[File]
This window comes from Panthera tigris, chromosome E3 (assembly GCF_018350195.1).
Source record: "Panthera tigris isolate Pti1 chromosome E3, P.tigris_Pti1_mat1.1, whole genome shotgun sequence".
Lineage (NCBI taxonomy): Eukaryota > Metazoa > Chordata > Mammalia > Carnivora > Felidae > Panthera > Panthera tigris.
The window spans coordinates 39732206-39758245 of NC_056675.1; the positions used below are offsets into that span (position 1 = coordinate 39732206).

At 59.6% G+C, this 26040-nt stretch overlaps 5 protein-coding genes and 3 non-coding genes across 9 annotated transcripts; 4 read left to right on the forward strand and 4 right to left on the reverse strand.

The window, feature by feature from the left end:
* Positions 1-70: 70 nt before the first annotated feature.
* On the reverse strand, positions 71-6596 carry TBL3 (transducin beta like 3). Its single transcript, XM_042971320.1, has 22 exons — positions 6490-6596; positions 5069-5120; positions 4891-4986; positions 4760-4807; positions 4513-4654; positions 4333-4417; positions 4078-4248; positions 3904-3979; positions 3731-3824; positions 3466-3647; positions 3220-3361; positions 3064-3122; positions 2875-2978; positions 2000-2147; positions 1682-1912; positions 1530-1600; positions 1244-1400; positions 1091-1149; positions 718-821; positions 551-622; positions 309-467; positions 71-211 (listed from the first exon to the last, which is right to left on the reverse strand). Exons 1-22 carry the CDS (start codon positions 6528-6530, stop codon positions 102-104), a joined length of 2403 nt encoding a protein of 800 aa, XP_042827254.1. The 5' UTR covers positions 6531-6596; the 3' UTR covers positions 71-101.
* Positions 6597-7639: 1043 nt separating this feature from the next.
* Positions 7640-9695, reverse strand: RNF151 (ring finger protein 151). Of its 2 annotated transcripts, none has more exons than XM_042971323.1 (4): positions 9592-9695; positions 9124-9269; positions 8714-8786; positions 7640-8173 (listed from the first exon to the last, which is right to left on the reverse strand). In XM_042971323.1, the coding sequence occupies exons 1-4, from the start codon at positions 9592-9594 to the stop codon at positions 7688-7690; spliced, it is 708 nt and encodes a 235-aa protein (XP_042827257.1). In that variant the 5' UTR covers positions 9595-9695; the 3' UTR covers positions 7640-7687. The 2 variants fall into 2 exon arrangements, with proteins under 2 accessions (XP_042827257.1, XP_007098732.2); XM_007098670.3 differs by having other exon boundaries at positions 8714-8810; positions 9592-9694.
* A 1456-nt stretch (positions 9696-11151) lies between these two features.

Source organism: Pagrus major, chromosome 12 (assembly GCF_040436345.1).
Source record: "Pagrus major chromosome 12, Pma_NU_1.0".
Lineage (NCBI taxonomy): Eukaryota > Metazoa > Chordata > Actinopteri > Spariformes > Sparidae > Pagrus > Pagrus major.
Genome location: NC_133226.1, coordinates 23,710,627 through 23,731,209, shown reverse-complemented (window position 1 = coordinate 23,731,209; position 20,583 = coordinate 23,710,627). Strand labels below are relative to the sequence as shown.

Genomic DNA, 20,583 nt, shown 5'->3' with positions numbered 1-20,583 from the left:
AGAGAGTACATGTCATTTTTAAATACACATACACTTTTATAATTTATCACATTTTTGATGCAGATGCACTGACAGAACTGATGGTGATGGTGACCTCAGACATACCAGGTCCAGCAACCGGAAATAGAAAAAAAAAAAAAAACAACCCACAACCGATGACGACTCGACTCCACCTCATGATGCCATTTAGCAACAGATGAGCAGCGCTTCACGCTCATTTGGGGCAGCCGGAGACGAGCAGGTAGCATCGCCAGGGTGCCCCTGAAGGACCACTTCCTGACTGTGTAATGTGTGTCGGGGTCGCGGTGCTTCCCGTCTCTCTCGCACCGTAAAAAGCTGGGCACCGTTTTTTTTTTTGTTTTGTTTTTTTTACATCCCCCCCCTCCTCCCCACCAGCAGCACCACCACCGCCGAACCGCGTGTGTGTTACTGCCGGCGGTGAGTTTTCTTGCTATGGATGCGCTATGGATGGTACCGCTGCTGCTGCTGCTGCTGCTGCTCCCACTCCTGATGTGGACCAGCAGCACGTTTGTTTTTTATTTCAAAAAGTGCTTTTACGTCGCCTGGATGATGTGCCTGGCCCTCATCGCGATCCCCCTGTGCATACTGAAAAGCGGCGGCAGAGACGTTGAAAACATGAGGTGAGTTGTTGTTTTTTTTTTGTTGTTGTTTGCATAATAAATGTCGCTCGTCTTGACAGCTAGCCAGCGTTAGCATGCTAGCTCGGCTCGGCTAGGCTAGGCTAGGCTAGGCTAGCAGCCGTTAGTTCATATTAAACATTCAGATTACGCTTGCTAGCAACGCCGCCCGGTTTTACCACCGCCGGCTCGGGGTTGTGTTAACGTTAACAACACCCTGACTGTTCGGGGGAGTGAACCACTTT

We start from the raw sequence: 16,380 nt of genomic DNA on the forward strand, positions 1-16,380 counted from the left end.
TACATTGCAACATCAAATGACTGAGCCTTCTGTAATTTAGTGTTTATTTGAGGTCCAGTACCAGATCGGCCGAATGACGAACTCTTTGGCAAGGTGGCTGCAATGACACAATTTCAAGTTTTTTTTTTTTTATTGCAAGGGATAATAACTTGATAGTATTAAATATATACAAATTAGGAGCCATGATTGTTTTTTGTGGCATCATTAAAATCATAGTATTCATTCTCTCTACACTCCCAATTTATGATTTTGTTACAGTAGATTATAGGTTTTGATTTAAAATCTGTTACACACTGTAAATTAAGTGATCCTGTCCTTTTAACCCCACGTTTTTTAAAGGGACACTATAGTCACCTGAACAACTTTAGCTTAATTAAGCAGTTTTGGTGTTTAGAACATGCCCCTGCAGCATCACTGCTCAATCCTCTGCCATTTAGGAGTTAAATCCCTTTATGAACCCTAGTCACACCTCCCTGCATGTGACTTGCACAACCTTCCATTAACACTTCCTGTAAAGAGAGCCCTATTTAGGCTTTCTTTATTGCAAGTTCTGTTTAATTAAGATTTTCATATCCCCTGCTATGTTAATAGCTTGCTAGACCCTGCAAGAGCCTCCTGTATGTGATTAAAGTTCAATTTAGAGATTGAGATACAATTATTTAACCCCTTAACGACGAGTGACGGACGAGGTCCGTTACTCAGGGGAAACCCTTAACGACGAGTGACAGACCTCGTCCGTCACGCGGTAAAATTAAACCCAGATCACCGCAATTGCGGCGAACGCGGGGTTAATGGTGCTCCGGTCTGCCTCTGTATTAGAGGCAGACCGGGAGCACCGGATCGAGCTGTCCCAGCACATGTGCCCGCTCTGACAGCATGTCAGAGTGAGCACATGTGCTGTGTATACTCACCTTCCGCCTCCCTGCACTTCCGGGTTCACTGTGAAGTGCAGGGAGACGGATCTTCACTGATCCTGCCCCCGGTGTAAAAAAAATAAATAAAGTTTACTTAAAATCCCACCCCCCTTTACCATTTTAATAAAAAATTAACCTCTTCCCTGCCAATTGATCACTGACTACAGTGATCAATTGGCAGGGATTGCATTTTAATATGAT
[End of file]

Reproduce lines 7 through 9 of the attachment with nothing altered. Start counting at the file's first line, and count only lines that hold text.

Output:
* Positions 1-70: 70 nt before the first annotated feature.
* On the reverse strand, positions 71-6596 carry TBL3 (transducin beta like 3). Its single transcript, XM_042971320.1, has 22 exons — positions 6490-6596; positions 5069-5120; positions 4891-4986; positions 4760-4807; positions 4513-4654; positions 4333-4417; positions 4078-4248; positions 3904-3979; positions 3731-3824; positions 3466-3647; positions 3220-3361; positions 3064-3122; positions 2875-2978; positions 2000-2147; positions 1682-1912; positions 1530-1600; positions 1244-1400; positions 1091-1149; positions 718-821; positions 551-622; positions 309-467; positions 71-211 (listed from the first exon to the last, which is right to left on the reverse strand). Exons 1-22 carry the CDS (start codon positions 6528-6530, stop codon positions 102-104), a joined length of 2403 nt encoding a protein of 800 aa, XP_042827254.1. The 5' UTR covers positions 6531-6596; the 3' UTR covers positions 71-101.
* Positions 6597-7639: 1043 nt separating this feature from the next.